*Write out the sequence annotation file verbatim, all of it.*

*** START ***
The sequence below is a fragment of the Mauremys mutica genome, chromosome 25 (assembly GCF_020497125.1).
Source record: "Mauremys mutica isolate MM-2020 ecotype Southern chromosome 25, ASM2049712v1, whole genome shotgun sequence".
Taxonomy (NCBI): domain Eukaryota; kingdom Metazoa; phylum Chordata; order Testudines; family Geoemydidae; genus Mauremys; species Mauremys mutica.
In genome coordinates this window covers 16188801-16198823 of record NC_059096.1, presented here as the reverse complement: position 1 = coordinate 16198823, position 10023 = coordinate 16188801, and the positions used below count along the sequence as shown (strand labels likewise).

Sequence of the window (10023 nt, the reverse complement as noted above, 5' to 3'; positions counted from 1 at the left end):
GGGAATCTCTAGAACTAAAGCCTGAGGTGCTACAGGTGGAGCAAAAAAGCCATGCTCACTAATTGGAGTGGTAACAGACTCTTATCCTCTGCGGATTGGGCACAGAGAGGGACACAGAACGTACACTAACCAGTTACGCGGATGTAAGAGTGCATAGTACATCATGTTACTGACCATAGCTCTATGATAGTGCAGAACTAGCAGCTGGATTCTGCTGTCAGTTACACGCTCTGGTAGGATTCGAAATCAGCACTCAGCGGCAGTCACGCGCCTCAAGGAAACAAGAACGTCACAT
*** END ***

The sequence below is a fragment of the Mauremys mutica genome, chromosome 25 (assembly GCF_020497125.1).
Source record: "Mauremys mutica isolate MM-2020 ecotype Southern chromosome 25, ASM2049712v1, whole genome shotgun sequence".
Taxonomy (NCBI): domain Eukaryota; kingdom Metazoa; phylum Chordata; order Testudines; family Geoemydidae; genus Mauremys; species Mauremys mutica.
In genome coordinates this window covers 16188801-16198823 of record NC_059096.1, presented here as the reverse complement: position 1 = coordinate 16198823, position 10023 = coordinate 16188801, and the positions used below count along the sequence as shown (strand labels likewise).

Sequence of the window (10023 nt, the reverse complement as noted above, 5' to 3'; positions counted from 1 at the left end):
GGGAATCTCTAGAACTAAAGCCTGAGGTGCTACAGGTGGAGCAAAAAAGCCATGCTCACTAATTGGAGTGGTAACAGACTCTTATCCTCTGCGGATTGGGCACAGAGAGGGACACAGAACGTACACTAACCAGTTACGCGGATGTAAGAGTGCATAGTACATCATGTTACTGACCATAGCTCTATGATAGTGCAGAACTAGCAGCTGGATTCTGCTGTCAGTTACACGCTCTGGTAGGATTCGAAATCAGCACTCAGCGGCAGTCACGCGCCTCAAGGAAACAAGAACGTCACAT